Monday, April 20, 2015

Mixins for JavaScript Classes

The same code in several places is the pain. Today I will say a few words about repeated parts of classes. Coders had invented a solution of this problem a long time ago: you can move similar methods and properties to a common parent class or, if you don’t have one, you can use mixins. There are many implementations of this pattern in JavaScript, but I want to review the case when a mixin is placed to the prototype chain.

Picture of Idea

Let’s start with visual presentation of the problem. Consider we have two base classes and two child classes inherited respectively.

At one point of development process, similar functionality is required in both the child classes. A dull copy-paste will look on the scheme like that

It’s very often, the functionality has nothing to do with the base classes, therefore, to move it to another parent class is improperly and inconvenient at least. So let’s place it to a special entity - mixin. In the context of the language mixin can be a simple object.

Now we are about to most interesting question, that is “What’s the right way to mix our mixin to the classes?” From a personal perspective I can assert that the best way is creation of temporary classes with the mixin as a prototype and insertion them into the prototype chains.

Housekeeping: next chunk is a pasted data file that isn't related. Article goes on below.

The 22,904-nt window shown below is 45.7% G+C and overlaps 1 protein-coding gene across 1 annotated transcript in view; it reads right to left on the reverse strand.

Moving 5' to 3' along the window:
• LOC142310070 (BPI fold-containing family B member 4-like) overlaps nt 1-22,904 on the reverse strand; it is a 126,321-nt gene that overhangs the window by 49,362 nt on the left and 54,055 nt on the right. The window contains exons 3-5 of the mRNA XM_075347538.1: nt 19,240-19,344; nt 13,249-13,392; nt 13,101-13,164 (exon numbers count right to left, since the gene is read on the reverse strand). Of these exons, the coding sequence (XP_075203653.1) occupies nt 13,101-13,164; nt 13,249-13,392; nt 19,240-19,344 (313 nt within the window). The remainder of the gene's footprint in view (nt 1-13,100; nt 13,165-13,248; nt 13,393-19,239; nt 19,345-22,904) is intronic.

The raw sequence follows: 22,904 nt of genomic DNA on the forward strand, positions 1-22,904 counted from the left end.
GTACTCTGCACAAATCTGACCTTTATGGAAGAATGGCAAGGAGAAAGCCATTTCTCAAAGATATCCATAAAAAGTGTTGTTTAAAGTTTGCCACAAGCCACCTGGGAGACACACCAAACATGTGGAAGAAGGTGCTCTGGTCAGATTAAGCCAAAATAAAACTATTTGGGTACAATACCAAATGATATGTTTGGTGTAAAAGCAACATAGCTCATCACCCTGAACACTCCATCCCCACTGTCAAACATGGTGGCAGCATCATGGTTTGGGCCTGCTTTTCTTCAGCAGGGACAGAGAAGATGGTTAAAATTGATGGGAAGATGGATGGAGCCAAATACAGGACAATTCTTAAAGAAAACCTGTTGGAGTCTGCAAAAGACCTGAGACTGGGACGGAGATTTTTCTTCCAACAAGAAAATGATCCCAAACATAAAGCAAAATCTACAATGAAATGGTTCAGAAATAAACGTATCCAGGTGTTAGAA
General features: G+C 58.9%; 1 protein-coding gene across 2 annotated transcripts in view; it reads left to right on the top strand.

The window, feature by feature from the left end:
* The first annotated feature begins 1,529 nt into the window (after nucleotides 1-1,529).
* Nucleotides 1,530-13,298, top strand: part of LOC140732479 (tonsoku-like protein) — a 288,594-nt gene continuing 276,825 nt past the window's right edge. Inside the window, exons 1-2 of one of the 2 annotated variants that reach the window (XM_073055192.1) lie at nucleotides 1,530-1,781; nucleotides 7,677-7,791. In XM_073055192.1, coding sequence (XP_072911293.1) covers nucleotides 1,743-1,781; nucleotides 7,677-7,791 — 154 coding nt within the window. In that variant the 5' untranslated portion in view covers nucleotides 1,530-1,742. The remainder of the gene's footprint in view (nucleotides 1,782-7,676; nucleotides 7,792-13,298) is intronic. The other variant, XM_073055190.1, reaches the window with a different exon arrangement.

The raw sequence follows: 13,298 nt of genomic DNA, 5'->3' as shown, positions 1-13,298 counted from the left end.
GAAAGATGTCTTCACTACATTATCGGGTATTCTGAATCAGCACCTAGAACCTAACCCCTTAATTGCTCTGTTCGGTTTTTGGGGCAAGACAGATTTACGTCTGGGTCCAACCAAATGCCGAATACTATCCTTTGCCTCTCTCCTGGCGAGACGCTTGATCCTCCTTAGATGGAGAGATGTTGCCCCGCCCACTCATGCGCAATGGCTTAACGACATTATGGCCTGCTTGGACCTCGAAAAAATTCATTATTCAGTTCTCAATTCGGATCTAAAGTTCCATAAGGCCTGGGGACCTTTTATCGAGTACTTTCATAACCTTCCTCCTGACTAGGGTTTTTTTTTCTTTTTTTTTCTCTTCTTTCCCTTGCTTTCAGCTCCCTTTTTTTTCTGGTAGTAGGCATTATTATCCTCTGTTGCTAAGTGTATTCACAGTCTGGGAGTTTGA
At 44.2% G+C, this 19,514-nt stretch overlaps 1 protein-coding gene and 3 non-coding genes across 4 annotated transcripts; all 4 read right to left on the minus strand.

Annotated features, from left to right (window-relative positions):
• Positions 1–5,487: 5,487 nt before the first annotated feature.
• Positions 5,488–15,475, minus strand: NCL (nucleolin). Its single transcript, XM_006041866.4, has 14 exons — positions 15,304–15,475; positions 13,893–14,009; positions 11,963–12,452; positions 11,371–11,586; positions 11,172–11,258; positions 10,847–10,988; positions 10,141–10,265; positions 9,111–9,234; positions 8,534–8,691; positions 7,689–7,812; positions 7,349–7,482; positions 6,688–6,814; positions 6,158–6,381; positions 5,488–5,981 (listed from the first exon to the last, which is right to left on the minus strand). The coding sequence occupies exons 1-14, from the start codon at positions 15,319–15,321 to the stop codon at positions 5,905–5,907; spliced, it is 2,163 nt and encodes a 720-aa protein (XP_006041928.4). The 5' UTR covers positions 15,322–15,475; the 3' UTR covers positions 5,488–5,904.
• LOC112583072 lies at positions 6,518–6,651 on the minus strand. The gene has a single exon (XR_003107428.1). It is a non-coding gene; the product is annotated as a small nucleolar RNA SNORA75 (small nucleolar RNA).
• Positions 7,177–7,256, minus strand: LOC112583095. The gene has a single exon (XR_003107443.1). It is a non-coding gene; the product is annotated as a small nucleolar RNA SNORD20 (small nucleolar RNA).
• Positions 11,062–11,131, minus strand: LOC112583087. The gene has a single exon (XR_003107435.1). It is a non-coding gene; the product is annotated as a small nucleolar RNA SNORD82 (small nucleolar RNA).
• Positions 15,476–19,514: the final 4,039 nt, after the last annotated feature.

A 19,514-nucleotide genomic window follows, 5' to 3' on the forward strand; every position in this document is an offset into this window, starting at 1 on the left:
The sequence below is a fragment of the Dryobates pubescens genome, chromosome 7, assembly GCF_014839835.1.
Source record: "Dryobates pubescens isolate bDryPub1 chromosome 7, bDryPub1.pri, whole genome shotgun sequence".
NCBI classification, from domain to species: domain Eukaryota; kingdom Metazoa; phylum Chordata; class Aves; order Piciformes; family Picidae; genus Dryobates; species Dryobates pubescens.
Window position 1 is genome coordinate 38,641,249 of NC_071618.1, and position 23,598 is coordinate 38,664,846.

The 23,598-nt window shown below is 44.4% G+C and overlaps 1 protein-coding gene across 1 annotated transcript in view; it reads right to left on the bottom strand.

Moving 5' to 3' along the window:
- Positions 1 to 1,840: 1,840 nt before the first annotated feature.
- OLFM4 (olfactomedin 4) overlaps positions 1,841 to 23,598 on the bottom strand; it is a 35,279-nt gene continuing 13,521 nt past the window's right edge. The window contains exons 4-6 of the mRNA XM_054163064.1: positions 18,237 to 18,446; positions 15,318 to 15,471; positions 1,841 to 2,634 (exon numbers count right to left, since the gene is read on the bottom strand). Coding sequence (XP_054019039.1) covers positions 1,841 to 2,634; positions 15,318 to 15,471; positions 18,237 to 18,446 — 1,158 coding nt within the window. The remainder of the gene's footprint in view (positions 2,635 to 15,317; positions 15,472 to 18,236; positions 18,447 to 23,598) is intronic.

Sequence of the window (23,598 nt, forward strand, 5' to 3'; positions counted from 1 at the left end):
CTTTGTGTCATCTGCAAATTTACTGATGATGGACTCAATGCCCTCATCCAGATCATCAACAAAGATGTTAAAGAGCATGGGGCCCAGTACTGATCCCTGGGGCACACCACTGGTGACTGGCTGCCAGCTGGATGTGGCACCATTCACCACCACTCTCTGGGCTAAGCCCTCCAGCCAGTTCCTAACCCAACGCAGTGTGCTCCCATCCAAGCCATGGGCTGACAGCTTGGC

Saturday, February 7, 2015

How to refactor spaghetti without getting depressed

using the Backbone.View.Elements library

It’s not yet another post about slick and sexy code architecture you can achieve using React, Angular or what’s now in vogue? The article is about situation when you have pile of jQuery spaghetti wrapped to Backbone views. Sounds familiar?

The problem #1: poorly expressive selectors

All of us know spaghetti in JavaScript is reflection of malformed HTML templates. Therefore, most likely such the code contains some tricky ambiguous DOM transformations and manipulations. It’s very hard to comprehend it because you need to keep in mind a lot of indistinct names of elements while you are trying to find out what’s going on in general. Let’s give expression to our code:
_selectors: function () {
    return {
        elemName: '.block__elem-name'
Move selectors to one place and give understandable names to elements which will be retrieved by them. Now we can search elements of the view like this
instead of
Not bad? Let’s go ahead!